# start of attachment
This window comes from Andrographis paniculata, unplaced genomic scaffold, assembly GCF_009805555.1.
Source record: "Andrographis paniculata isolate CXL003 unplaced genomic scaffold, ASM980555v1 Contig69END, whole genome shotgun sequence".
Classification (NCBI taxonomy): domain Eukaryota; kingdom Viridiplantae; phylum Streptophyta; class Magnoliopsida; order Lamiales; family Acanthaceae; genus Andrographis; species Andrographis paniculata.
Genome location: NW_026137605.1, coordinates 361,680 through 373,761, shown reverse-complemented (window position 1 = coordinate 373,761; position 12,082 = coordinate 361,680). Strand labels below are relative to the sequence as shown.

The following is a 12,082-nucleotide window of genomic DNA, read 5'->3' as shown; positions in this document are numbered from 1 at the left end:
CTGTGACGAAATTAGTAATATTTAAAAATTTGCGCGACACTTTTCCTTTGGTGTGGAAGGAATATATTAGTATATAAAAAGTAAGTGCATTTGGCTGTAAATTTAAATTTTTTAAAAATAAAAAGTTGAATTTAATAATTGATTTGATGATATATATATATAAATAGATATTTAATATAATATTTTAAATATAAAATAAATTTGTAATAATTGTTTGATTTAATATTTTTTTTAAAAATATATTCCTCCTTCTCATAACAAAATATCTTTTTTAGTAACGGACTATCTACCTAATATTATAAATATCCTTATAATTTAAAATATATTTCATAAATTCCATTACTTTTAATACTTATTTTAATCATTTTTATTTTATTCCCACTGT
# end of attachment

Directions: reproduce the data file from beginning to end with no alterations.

This window comes from Andrographis paniculata, unplaced genomic scaffold, assembly GCF_009805555.1.
Source record: "Andrographis paniculata isolate CXL003 unplaced genomic scaffold, ASM980555v1 Contig69END, whole genome shotgun sequence".
Classification (NCBI taxonomy): domain Eukaryota; kingdom Viridiplantae; phylum Streptophyta; class Magnoliopsida; order Lamiales; family Acanthaceae; genus Andrographis; species Andrographis paniculata.
Genome location: NW_026137605.1, coordinates 361,680 through 373,761, shown reverse-complemented (window position 1 = coordinate 373,761; position 12,082 = coordinate 361,680). Strand labels below are relative to the sequence as shown.

The following is a 12,082-nucleotide window of genomic DNA, read 5'->3' as shown; positions in this document are numbered from 1 at the left end:
CTGTGACGAAATTAGTAATATTTAAAAATTTGCGCGACACTTTTCCTTTGGTGTGGAAGGAATATATTAGTATATAAAAAGTAAGTGCATTTGGCTGTAAATTTAAATTTTTTAAAAATAAAAAGTTGAATTTAATAATTGATTTGATGATATATATATATAAATAGATATTTAATATAATATTTTAAATATAAAATAAATTTGTAATAATTGTTTGATTTAATATTTTTTTTAAAAATATATTCCTCCTTCTCATAACAAAATATCTTTTTTAGTAACGGACTATCTACCTAATATTATAAATATCCTTATAATTTAAAATATATTTCATAAATTCCATTACTTTTAATACTTATTTTAATCATTTTTATTTTATTCCCACTGT